Now that Pluto may have regained its status as the largest object in the outer solar system, should astronomers consider giving it back another former title — that of full-fledged planet?
Pluto was demoted to a newly created category, "dwarf planet," in 2006, partly because of the discovery a year earlier of Eris, another icy body from Pluto's neighborhood. Eris was thought to be bigger than Pluto until Nov. 6, when astronomers got a chance to recalculate Eris' size.
Now it appears that Pluto reigns — though only by the slimmest of margins (the numbers are so close as to be nearly indistinguishable, when uncertainties are taken into account).
The new finding brings renewed attention to Pluto, and to the controversial decision to strip the frigid world of its planet status. Should Pluto be a planet? Should Eris, and many other objects circling the sun beyond Neptune's orbit? Or is the current system, which recognizes just eight relatively large planets, the way to go?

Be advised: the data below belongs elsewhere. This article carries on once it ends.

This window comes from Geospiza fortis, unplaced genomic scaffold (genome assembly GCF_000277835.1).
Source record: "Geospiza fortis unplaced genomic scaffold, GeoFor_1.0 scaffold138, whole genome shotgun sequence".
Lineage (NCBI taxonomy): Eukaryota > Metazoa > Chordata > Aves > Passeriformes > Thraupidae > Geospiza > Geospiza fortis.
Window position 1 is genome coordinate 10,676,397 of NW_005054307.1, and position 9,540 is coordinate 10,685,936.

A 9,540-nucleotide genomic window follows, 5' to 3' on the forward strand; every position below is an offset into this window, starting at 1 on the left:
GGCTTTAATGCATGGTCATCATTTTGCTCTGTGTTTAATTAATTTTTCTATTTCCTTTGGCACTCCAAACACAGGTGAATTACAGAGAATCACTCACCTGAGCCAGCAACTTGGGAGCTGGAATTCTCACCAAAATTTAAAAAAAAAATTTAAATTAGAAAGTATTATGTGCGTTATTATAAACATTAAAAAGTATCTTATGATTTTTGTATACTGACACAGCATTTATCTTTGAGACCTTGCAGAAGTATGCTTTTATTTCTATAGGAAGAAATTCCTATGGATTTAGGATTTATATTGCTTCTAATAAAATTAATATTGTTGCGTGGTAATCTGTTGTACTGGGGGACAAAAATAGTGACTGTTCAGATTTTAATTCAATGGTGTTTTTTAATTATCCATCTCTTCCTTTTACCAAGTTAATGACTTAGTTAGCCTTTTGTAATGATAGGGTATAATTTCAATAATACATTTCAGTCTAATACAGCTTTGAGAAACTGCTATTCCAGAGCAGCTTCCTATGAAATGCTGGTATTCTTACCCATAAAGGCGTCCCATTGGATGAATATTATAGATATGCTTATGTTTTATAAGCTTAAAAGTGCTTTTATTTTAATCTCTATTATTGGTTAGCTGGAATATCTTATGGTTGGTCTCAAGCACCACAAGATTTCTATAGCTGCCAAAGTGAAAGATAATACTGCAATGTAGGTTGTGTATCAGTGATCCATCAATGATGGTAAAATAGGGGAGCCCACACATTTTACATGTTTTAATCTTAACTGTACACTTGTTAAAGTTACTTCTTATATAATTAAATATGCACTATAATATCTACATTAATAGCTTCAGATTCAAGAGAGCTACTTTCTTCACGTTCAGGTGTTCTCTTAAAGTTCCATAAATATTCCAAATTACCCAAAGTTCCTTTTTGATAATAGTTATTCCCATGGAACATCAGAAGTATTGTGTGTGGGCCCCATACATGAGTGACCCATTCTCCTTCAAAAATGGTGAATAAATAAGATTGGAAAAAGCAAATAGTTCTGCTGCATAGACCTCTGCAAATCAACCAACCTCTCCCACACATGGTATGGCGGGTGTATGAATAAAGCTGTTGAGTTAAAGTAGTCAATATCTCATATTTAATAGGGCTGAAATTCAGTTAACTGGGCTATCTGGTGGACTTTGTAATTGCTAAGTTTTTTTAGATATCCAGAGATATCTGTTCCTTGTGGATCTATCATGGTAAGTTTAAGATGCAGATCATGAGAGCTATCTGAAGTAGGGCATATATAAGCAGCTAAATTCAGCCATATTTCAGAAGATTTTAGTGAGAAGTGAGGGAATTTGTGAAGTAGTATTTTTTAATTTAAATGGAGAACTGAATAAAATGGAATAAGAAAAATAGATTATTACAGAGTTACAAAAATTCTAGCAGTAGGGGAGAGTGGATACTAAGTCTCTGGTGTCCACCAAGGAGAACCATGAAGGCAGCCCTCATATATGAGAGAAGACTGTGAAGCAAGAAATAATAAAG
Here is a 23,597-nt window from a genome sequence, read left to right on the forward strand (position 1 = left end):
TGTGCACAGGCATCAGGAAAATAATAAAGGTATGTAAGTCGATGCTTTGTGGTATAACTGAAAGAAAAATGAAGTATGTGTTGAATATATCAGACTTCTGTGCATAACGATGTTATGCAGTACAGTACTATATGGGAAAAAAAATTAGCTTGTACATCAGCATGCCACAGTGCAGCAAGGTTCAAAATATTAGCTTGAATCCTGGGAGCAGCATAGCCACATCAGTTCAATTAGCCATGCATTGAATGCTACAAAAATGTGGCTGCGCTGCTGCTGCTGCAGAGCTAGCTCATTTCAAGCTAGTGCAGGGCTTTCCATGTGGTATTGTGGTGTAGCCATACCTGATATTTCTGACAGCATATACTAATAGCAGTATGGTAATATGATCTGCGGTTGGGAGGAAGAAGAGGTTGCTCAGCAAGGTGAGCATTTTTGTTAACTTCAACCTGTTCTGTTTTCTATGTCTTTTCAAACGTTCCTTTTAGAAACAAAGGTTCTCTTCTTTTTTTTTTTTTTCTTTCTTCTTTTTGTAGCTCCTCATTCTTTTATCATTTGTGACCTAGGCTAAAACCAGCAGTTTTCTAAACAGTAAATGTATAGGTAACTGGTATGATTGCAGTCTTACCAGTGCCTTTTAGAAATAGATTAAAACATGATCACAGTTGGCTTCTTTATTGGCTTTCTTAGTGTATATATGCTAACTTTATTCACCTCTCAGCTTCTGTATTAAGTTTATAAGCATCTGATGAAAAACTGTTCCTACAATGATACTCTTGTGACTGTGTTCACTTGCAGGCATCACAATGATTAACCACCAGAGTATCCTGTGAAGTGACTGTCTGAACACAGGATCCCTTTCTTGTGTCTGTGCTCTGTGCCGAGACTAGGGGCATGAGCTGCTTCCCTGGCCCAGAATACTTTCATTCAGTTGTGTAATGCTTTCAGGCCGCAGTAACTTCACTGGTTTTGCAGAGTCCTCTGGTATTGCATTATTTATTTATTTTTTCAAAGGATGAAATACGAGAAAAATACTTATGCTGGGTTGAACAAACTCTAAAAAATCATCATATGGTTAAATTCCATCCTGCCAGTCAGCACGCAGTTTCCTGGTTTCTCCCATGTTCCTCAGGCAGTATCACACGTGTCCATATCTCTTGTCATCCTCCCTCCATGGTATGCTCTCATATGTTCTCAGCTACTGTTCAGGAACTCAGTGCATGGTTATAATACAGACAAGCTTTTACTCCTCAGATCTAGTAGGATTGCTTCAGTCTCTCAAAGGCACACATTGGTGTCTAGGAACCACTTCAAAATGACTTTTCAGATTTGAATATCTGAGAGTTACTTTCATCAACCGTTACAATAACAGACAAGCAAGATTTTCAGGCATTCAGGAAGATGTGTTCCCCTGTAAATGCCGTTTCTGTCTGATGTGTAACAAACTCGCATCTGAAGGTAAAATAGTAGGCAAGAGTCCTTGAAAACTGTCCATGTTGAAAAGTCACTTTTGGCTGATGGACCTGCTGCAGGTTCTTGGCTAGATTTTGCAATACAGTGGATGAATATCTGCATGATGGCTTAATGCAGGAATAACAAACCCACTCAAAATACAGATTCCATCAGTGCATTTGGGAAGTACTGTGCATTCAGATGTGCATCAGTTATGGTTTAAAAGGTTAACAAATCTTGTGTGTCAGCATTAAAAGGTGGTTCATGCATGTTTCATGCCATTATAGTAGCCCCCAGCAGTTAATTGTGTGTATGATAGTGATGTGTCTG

The battle over Pluto's planethood may be more semantic than anything else. But words do matter, because they shape how people classify and understand reality.
"You have to be able to sort," Stern said.
Tyson said he tries not to use the word "planet" in its traditional, generic sense too much, because it doesn't convey very much meaningful information. It's more revealing to group objects that are similar in size, composition and other properties.
"The word 'planet' has far outlived its usefulness," Tyson told SPACE.com. "It doesn't celebrate the scientific richness of the solar system."
So Tyson thinks in categories such as gas giants (Jupiter, Saturn, Uranus and Neptune) and terrestrial planets (Mercury, Venus, Earth and Mars) as well as asteroids and Kuiper Belt objects (Pluto, Eris and many others).
For his part, Brown thinks stripping Pluto of its planethood doesn't make the icy body any less interesting or important.
"I think that Pluto as an example of a large Kuiper Belt object is so much more interesting than Pluto as this very weird planet at the outer edge of the solar system unlike anything else," Brown said. "We are going to learn so much more about the solar system with our new understanding of what Pluto is."
Maybe Stern and other scientists fighting for Pluto's planethood would agree. Or maybe not.